Trade signs, a popular form of 19th century marketing, were widespread when Queen Victoria came to the throne in 1837. All trade signs are three dimensional, allowing for display parallel or perpendicular to a wall, or to be hung free in space. For example, a golden key was the usual sign for an Ironmonger. They were generally made of wood which was then gilded. Another famous example was a Norwich tobacconist who had a golden pipe as his sign. It was made of gilded iron but disappeared around the time of the First World War when his 300 year old firm closed.
Wool people generally had a lamb or a fleece and there was a lamb sign near Ferryquay Gate in Derry and the well-known umbrella people, Johnston’s, had a man holding an umbrella as their sign.
Teapots were more unusual and where they did exist were usually made of gilded wood. There is such a wooden teapot in Norwich, now on display in the town’s Strangers’ Hall museum. It is around the same age as Derry’s but much smaller. The Derry teapot being made of gilded copper is unique.
Boston’s “Giant Tea Kettle”
Derry’s teapot rivals one across the Atlantic which was erected in 1873 in commemoration of the “Boston Tea Party” during the American War of Independence.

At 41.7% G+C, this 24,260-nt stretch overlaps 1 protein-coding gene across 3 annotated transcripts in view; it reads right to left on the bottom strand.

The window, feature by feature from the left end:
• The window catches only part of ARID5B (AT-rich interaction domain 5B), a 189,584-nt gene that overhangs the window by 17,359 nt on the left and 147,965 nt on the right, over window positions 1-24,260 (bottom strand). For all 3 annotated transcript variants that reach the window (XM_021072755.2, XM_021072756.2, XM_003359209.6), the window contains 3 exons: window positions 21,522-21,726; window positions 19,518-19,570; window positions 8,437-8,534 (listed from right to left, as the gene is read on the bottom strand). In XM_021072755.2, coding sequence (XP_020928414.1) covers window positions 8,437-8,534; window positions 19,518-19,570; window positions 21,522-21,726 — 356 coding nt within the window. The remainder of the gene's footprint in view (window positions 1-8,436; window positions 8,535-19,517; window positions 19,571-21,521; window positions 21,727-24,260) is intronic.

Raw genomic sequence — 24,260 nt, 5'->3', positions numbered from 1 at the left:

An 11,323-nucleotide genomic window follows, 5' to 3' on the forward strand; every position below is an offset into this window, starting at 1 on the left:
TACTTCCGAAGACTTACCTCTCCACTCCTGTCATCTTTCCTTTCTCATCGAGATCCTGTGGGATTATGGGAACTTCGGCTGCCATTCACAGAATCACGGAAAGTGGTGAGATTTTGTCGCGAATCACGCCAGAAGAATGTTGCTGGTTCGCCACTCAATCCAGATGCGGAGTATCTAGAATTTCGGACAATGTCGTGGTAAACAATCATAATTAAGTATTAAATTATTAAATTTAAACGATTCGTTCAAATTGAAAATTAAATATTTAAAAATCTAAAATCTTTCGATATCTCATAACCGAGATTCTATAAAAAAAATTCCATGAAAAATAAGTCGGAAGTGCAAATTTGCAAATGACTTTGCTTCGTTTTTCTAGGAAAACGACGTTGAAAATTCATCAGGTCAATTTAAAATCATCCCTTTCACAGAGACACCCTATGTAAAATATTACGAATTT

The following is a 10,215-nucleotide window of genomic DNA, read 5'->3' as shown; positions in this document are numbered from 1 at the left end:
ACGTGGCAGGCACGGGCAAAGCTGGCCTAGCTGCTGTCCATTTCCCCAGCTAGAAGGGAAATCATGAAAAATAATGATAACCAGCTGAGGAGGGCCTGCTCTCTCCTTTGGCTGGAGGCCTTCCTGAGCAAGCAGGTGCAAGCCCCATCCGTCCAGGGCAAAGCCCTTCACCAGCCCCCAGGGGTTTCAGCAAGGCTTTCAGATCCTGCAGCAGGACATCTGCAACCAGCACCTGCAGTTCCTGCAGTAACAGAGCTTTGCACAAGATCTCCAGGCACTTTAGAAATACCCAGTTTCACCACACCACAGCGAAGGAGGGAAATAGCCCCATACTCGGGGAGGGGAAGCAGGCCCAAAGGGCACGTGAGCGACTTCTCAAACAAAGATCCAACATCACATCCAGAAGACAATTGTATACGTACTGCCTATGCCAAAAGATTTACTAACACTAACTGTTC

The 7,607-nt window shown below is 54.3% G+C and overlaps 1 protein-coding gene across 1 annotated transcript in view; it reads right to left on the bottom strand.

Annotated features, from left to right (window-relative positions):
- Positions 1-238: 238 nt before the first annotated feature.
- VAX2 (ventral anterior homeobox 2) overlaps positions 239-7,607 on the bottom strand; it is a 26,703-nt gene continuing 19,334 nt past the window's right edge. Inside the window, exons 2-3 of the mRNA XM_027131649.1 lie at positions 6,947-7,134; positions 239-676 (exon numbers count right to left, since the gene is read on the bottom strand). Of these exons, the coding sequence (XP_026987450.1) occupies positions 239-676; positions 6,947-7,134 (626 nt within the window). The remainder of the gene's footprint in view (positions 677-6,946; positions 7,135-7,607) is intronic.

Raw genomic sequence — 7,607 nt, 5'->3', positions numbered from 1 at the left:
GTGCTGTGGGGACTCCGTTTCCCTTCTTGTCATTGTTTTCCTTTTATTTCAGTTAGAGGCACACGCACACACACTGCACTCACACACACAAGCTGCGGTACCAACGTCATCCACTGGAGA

Although Bostonians claim their “Tea Kettle” is the largest in the world it is actually similar in size to Derry’s which was erected seven years earlier. In 1875 a huge competition was held to guess the capacity of Boston’s kettle. An amazing 13,000 guesses were submitted and it took the judges an hour to carefully fill the ‘pot’ to find the correct answer. It turned out to be 227 gallons, 2 quarts, 1 pint and 3 gills. Eight people were all within three gills of the correct answer and they each won about £5 worth of tea.
If you’re lucky enough to visit Boston you can see the Derry equivalent continually spouting steam above Starbuck’s coffee shop in Cambridge Street. If you’re even luckier you can view the original “Golden Teapot” in Derry, spouting ‘steam’ above Faller’s shop on Strand Road!